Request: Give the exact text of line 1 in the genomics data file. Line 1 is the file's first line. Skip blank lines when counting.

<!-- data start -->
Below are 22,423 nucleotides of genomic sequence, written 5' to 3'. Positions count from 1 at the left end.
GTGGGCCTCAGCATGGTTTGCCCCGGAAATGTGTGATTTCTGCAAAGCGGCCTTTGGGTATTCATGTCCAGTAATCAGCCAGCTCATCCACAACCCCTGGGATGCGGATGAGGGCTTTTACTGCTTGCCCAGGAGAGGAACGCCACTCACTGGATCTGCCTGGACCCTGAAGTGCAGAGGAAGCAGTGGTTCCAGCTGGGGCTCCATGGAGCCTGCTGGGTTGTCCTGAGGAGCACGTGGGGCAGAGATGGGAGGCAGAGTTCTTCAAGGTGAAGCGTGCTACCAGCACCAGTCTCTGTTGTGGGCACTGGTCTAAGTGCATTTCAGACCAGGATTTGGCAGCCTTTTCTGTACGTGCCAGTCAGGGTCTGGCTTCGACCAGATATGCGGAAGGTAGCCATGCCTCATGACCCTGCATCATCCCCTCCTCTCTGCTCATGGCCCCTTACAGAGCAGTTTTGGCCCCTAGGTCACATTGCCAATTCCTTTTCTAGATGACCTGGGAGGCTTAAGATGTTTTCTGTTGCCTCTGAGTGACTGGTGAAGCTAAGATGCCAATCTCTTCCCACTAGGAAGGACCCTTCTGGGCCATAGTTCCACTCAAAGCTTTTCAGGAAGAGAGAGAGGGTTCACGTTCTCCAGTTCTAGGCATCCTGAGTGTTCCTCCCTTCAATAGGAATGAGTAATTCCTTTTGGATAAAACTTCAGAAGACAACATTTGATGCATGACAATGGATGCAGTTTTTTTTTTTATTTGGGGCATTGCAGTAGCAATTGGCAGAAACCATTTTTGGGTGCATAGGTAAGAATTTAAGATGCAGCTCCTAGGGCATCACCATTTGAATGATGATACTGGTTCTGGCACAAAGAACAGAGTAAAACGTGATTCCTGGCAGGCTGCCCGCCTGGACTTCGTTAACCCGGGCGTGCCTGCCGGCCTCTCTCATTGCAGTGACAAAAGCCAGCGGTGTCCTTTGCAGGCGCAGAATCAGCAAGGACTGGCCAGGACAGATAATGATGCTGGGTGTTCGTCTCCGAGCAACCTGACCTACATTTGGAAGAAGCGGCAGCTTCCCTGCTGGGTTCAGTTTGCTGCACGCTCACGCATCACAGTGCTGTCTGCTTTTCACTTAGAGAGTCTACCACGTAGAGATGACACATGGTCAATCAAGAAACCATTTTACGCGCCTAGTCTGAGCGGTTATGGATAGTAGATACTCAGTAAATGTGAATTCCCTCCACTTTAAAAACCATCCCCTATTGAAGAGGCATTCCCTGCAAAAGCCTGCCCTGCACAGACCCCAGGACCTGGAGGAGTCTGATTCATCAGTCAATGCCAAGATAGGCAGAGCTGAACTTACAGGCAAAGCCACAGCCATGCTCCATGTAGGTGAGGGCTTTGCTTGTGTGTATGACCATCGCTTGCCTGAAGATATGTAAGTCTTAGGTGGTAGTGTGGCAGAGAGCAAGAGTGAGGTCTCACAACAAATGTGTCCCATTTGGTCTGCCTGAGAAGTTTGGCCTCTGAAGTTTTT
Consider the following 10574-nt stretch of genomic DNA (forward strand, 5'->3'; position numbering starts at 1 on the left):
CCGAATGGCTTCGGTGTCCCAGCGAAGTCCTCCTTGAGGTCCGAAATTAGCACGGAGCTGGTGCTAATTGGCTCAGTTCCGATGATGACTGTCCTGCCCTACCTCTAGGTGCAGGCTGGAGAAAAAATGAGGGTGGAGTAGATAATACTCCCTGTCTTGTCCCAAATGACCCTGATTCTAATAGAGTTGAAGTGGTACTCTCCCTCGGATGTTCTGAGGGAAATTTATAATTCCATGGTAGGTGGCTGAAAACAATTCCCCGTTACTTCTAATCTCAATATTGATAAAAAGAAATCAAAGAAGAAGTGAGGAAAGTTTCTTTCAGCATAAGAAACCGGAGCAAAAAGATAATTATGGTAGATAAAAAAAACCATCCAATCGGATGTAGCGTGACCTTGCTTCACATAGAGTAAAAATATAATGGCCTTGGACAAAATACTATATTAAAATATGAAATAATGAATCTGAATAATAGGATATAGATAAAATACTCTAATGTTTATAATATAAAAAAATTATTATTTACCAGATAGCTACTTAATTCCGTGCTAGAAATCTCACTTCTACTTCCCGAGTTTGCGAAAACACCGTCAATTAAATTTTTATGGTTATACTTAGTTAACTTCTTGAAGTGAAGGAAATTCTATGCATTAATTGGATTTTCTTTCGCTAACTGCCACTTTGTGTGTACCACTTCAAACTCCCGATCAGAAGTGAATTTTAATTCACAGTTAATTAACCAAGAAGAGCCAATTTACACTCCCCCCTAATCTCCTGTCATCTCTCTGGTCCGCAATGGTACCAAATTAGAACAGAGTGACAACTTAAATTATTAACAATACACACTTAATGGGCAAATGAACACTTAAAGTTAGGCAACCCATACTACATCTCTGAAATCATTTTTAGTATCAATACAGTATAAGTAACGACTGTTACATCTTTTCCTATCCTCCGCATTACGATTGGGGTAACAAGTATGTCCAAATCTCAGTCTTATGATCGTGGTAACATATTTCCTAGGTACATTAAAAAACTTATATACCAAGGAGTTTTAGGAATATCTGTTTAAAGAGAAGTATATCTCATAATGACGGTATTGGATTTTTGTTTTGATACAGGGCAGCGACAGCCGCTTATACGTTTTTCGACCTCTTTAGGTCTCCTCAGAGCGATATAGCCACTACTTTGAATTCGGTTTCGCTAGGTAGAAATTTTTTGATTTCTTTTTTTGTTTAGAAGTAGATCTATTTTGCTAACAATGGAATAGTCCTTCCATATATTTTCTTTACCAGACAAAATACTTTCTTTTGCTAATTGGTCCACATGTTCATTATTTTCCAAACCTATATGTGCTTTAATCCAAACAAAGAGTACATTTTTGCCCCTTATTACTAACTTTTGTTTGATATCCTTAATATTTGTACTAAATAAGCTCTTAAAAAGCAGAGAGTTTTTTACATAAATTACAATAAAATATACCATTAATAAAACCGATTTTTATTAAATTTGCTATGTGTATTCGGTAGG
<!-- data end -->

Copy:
Below are 22,423 nucleotides of genomic sequence, written 5' to 3'. Positions count from 1 at the left end.